On Friday Mr Johnson suggested there would be a “significant return to normality” by Christmas. He followed his prediction up with a newspaper interview published today in which he appeared to rule out any more nationwide lockdowns.
Mr Johnson said: “I can’t abandon that tool any more than I would abandon a nuclear deterrent.
“But it is like a nuclear deterrent, I certainly don’t want to use it.
“And nor do I think we will be in that position again.
“It’s not just that we’re getting much better at spotting the disease and isolating it locally, but we understand far more which groups it affects, how it works, how it’s transmitted, so the possibility of different types of segmentation, of enhanced shielding for particular groups, is now there.”
Speaking to the Sunday Telegraph he added: “We’re genuinely able now to look at what’s happening in much closer to real time, to isolate outbreaks and to address them on the spot, and to work with local authorities to contain the problem locally and regionally if we have to.”
However, both Chief Scientific Adviser Sir Patrick Vallance and Chief Medical Officer for England Professor Chris Whitty have been rather more cautious, most recently when speaking to the Lords Science and Technology Committee.
JUST IN: South China Sea news – US on collision course with ’emboldened’ Beijing
He also said the first lockdown had come into force a week too late, describing COVID-19 outcome in the UK, where Johns Hopkins University’s Coronavirus Resource Centre puts the death toll at more than 45,000, “not good”.
Prof Whitty suggested additional restrictions may be needed in the winter months.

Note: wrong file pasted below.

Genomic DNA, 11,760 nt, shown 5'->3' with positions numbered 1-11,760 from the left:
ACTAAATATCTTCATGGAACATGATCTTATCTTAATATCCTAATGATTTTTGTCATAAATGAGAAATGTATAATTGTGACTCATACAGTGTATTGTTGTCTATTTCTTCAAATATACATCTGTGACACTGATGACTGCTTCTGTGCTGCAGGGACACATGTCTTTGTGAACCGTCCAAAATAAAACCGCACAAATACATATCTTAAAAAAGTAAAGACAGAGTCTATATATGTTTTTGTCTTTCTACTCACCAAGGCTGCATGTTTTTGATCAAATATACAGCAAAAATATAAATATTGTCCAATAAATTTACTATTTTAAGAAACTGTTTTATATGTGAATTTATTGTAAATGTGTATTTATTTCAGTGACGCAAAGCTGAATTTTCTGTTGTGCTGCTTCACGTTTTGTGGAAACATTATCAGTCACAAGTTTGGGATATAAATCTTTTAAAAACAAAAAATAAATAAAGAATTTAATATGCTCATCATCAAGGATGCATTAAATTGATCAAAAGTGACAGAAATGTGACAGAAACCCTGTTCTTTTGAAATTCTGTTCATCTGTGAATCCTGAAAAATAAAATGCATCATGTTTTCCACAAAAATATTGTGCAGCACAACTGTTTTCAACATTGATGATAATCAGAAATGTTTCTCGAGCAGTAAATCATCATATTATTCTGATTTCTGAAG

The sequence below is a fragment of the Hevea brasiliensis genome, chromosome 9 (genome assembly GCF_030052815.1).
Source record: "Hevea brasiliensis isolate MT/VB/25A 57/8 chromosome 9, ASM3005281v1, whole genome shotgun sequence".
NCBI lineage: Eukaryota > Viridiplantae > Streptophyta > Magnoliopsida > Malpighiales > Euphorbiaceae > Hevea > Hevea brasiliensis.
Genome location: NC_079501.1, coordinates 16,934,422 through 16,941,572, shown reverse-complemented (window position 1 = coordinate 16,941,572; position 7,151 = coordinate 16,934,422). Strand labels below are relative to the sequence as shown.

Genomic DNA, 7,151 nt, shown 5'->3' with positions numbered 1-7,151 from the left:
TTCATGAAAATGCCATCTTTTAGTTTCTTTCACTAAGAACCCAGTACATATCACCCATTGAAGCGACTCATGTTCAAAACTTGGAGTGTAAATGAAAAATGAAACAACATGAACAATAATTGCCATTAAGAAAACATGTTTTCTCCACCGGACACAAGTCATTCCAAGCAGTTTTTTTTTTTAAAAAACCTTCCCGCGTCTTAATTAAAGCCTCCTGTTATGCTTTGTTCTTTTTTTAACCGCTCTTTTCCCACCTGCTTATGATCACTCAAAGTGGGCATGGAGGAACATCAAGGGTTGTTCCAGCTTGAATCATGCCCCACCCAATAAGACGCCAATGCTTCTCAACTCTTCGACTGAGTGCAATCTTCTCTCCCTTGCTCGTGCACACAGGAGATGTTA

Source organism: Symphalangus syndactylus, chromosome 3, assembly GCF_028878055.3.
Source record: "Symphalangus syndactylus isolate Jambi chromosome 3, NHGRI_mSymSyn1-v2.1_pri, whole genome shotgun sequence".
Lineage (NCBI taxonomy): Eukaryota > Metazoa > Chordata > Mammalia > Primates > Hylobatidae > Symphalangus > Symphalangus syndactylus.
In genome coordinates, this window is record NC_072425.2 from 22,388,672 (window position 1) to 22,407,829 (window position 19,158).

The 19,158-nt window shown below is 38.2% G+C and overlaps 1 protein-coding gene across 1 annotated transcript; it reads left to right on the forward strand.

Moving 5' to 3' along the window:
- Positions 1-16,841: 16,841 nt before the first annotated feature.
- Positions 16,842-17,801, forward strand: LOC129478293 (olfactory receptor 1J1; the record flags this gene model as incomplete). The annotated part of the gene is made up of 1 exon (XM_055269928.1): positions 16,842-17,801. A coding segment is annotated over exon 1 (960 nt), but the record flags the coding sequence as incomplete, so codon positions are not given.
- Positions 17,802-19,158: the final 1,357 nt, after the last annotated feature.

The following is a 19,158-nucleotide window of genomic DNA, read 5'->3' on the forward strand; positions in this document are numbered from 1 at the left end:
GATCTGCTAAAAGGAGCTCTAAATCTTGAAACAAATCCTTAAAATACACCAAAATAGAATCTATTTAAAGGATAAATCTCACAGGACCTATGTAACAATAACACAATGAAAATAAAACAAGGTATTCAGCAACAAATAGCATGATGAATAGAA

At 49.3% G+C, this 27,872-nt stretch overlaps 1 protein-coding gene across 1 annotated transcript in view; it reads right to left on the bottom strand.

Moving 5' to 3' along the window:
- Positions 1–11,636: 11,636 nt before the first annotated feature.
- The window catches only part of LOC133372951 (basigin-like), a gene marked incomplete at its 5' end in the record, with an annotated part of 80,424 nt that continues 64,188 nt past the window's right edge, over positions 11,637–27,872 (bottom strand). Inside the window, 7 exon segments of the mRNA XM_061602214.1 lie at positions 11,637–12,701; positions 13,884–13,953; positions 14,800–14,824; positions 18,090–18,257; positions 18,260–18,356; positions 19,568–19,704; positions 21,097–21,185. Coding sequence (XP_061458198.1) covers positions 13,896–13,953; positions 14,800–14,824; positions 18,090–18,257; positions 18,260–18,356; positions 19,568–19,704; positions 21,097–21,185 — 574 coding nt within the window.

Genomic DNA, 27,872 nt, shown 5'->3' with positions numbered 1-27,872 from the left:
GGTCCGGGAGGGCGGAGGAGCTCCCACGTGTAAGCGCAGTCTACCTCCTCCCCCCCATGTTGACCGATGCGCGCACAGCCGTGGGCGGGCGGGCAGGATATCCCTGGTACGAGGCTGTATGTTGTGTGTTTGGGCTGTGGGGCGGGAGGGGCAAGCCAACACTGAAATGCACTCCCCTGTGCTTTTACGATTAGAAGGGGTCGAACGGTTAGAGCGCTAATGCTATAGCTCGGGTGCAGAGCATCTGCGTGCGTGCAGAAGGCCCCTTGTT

He also downplayed any idea of a vaccine being available this year, saying: “Obviously the one that we would all love to see is if in the next six months we got an effective, or fairly effective vaccine or highly effective drugs.
“I think Patrick and I certainly would be very surprised if that was the case, but very pleasantly surprised and we’re working as fast as we can to achieve that.
“But clearly that would lead to a significant change of strategy.”
Speaking to Sky News’ Sophy Ridge today, Professor Sir Ian Diamond, the UK’s National Statistician, said he had not detected any marked increase in coronavirus cases since the lockdown measures were eased.
Asked if he had expected to see an increase in the number of infections as lockdown was lifted said it depended on “how the population works”.
He added: “The message has been quite consistent in that we must be alert and we must be socially distanced and if we are really super careful and if we are able to follow all the rules it does seem to me that we should expect there to be a relative flatline at the moment.
“Clearly over the autumn we will need to be ever vigilant.”